Domestic violence as defined by the New Jersey Criminal Code can incorporate a number of offenses from harassment, a petty disorderly persons offense, to murder, a crime of the first degree carrying a potential life sentence. South Jersey criminal lawyers report that victims of domestic violence include family members, spouses or former spouses, or individuals involved in dating relationships. Individuals falling outside that category, like neighbors who don’t like each other, cannot apply for relief under the Domestic Violence Act.
Domestic violence cases where the police or the alleged victim has signed a complaint may be prosecuted in either Superior Court if the complaint alleges an indictable offense or in Municipal Court if the complaint alleges a disorderly or petty disorderly persons offense. As in all criminal cases, a person accused in either municipal court or superior court of an act of domestic violence is presumed innocent unless his or her guilt is proven beyond a reasonable doubt.
Regardless of whether a complaint is issued, a victim of domestic violence may apply to Superior Court for a Restraining Order against the alleged perpetrator. Unlike a criminal complaint, applications for Orders for Restraining are handled as civil proceedings. The Plaintiff, the person seeking the Restraining Order, must first appear before a Superior Court Judge who is charged with the decision of granting or denying the plaintiff’s request for a Temporary Restraining Order. The Judge hears only from the plaintiff. If the Judge determines that the plaintiff has set forth a probable cause basis that he or she is in need of protection of a Restraining Order, the Court will issue a Temporary Restraining Order barring the defendant from having any contact with the plaintiff and other persons, like parents or relatives, named in the Order.
Upon the issuance of the Temporary Restraining Order, the Court will schedule, usually within a week, a hearing on the application for a Final Restraining Order. At that hearing, the defendant will have his or her opportunity to testify and/or call witnesses. The burden of proof is on the Plaintiff who must prove by a preponderance of evidence that he or she has been the victim of domestic violence and needs the protection of a Final Restraining Order.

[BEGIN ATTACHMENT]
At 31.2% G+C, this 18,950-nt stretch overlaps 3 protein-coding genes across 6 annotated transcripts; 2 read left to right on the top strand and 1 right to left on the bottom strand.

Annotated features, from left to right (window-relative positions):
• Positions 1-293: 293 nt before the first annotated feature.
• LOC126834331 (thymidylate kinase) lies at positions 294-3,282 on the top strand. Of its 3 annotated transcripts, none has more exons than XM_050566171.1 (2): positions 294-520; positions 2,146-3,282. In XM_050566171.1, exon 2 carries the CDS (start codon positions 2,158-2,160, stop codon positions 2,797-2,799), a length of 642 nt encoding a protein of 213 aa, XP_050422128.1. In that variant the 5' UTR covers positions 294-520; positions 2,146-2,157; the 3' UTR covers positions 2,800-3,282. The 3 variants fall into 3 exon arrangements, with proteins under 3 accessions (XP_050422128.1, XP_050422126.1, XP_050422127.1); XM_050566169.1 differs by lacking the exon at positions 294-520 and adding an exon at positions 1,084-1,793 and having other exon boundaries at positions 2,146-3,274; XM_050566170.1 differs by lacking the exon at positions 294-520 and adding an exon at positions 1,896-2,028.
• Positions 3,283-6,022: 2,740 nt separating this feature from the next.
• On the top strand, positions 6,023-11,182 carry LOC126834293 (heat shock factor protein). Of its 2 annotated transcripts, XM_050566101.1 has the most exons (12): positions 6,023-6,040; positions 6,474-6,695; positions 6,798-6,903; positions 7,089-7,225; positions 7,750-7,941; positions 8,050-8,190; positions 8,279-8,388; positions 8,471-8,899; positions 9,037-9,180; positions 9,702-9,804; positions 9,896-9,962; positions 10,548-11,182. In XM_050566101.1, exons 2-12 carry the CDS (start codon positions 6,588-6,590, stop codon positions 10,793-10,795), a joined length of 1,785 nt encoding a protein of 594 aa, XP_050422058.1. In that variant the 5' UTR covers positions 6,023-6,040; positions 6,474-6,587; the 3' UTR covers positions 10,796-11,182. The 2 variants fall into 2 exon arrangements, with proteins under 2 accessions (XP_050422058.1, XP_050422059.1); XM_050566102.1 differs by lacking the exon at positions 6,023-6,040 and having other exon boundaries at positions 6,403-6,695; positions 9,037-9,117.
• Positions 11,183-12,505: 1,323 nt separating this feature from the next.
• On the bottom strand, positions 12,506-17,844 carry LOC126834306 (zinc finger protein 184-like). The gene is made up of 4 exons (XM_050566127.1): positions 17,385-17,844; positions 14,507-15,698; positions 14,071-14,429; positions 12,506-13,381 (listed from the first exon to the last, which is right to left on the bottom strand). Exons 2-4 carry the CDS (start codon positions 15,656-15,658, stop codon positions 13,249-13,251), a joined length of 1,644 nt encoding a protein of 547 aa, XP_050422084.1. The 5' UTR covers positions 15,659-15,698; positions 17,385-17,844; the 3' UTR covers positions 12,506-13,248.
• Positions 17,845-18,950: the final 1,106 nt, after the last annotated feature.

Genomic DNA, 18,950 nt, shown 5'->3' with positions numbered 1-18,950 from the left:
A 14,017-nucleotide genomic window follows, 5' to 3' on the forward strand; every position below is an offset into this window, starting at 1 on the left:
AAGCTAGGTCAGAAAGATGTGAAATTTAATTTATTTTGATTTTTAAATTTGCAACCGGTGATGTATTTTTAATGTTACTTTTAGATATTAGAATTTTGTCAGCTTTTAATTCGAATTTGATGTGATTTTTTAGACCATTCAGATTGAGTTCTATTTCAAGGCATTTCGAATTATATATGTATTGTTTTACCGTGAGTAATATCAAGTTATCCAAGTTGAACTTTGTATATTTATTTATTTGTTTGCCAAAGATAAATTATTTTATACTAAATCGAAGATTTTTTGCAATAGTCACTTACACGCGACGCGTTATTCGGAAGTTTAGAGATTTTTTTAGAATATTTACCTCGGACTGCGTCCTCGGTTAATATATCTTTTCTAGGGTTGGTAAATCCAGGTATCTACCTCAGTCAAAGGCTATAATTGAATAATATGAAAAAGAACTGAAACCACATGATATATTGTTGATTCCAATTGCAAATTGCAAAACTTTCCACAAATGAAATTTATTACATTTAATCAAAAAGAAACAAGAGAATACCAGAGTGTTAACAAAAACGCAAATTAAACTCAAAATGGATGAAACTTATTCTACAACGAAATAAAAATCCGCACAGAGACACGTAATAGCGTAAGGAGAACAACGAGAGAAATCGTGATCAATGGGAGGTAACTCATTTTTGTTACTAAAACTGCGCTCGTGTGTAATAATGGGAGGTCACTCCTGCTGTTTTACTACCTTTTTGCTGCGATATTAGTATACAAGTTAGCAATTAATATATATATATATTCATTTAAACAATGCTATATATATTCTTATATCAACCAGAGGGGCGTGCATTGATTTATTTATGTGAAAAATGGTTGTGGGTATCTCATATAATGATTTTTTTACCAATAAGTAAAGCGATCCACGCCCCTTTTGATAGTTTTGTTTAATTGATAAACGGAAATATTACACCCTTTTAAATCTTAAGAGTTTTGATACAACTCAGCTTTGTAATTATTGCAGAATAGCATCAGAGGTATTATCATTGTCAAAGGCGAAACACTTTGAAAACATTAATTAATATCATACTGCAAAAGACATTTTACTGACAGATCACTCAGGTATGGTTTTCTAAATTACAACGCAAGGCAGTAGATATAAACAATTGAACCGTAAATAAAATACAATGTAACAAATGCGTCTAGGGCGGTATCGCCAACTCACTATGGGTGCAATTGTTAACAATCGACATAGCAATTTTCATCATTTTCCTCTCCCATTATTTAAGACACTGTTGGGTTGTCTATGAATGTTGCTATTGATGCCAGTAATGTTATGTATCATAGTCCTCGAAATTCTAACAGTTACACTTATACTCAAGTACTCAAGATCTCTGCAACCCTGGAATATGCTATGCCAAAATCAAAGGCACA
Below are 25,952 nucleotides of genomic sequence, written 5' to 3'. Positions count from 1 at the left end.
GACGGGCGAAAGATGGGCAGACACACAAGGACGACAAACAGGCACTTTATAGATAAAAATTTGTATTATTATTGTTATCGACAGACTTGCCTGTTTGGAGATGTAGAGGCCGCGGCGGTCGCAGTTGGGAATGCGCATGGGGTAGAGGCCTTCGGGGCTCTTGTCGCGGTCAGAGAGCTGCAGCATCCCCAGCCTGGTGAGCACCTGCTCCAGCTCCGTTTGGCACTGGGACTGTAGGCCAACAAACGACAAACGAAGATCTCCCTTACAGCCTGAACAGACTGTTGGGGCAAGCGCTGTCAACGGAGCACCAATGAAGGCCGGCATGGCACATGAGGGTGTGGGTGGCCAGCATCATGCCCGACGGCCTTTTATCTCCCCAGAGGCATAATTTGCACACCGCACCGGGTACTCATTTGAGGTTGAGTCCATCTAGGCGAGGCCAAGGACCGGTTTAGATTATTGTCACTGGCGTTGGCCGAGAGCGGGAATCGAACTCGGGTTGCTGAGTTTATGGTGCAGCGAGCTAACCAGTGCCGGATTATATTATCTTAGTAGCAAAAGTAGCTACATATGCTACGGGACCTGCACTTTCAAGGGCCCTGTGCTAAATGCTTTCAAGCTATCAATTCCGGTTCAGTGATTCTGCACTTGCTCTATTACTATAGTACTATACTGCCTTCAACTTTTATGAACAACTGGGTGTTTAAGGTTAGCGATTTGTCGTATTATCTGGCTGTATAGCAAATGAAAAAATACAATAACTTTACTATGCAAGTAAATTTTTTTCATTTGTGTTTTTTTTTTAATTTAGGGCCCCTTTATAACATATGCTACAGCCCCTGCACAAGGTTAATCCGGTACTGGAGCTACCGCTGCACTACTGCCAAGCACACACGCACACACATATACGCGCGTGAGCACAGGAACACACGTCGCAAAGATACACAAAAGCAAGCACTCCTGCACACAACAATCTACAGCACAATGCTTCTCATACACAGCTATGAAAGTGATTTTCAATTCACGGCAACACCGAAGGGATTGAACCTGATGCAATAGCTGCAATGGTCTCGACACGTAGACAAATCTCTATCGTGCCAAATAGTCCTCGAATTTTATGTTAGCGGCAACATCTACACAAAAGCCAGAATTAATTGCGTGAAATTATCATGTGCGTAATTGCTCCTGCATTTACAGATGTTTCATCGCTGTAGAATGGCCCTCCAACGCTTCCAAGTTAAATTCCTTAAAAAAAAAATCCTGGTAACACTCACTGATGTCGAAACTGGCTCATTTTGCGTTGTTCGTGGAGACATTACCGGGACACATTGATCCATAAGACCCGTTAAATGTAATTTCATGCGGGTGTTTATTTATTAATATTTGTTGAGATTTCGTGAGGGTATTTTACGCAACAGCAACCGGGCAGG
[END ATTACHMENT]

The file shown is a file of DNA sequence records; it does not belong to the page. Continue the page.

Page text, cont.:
If a Final Restraining Order is issued, even though its issuance does not give the defendant a criminal record, its impact is substantial. In addition to barring the defendant from having contact with the plaintiff, the Court can impose a penalty of up to $500.00 dollars, order batterer’s counseling, establish support and visitation orders where the plaintiff and defendant have children in common, and order such other relief as it deems warranted. A person who is the recipient of a Final Restraining Order will have his or her name placed in a registry of Domestic Violence Offenders and in most circumstances will lose the right to own or use firearms. A person who violates the conditions of a Final Restraining Order will be prosecuted criminally.
Cherry Hill Criminal Lawyers at the Law Offices of Agre & St. John Offer Counsel in Domestic Violence Charges
At Agre & St. John, our South Jersey criminal lawyers have represented both plaintiffs and defendants in domestic violence cases and realize the serious impact that these cases have on the lives of the people involved. As a Certified Criminal Trial Attorney, Agre & St. John has also successfully represented many clients accused of criminal acts of domestic violence. We believe we can be of help to those of you facing these difficult times in your life. Contact our Haddonfield, New Jersey office at 856-428-7797 or contact us online. We represent clients throughout South Jersey and the Greater Philadelphia area.